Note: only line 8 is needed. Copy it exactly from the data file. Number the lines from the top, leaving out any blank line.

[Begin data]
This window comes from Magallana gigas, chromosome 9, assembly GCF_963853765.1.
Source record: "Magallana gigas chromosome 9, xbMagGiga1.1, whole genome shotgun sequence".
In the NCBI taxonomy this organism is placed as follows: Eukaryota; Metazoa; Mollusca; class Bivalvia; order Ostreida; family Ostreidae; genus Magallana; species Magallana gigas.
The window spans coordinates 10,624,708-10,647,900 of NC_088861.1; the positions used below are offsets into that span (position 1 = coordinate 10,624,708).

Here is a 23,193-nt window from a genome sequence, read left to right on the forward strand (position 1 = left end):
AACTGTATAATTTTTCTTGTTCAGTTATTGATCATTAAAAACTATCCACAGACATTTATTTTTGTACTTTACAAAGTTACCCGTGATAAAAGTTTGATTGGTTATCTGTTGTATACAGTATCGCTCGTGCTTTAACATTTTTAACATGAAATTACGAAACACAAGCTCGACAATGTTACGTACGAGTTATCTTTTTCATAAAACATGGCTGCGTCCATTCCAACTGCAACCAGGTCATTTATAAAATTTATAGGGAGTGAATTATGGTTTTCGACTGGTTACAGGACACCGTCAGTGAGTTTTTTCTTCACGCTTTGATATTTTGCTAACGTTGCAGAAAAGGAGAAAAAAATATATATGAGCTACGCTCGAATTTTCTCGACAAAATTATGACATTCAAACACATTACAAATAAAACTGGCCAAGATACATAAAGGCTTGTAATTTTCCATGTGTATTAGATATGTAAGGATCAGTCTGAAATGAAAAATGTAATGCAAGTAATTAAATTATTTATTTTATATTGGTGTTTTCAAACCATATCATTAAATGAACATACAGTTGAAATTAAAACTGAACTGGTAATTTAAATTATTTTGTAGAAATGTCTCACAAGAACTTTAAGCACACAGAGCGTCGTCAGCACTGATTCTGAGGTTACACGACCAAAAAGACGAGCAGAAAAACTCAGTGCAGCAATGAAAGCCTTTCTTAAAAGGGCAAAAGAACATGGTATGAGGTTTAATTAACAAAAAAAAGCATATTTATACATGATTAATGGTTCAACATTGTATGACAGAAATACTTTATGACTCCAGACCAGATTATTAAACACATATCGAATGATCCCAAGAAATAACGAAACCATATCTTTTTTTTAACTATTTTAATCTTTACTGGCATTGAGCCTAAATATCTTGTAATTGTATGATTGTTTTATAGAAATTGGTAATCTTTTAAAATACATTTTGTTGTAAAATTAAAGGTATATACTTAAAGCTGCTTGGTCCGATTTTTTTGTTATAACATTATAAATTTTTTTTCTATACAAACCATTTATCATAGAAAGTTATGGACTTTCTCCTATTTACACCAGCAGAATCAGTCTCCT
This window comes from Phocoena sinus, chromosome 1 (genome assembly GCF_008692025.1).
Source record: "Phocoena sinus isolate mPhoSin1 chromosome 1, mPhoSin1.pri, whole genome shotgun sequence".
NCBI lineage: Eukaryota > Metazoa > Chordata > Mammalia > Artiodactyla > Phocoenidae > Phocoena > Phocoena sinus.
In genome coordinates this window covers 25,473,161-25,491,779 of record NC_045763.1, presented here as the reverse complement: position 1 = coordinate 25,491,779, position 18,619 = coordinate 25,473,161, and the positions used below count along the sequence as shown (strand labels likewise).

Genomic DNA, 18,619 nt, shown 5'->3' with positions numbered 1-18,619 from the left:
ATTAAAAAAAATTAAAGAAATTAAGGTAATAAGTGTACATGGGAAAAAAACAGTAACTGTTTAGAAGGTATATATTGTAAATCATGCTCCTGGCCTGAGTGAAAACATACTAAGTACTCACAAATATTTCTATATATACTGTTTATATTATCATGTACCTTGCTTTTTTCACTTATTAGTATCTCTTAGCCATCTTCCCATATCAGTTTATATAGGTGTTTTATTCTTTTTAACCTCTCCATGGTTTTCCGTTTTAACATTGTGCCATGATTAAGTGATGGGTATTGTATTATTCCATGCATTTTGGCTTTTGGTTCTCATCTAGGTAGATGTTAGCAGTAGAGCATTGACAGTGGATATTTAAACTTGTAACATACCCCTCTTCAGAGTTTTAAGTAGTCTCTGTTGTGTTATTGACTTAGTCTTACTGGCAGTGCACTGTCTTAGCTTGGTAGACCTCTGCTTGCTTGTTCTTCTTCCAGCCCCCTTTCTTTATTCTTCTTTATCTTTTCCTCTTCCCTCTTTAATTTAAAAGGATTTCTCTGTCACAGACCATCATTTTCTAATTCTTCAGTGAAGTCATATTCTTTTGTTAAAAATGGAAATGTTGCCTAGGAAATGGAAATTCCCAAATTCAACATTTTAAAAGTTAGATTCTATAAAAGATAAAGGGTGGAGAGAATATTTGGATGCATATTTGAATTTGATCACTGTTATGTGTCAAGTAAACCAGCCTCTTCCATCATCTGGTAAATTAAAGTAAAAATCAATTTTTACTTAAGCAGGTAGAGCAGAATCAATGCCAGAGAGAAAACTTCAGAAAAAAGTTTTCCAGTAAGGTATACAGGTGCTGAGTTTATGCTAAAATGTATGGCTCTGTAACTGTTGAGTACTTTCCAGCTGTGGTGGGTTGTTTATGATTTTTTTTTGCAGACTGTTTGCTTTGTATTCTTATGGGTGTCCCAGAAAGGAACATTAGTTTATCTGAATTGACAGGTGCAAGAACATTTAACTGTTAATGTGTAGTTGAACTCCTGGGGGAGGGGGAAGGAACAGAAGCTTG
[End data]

Source record: "Phocoena sinus isolate mPhoSin1 chromosome 1, mPhoSin1.pri, whole genome shotgun sequence".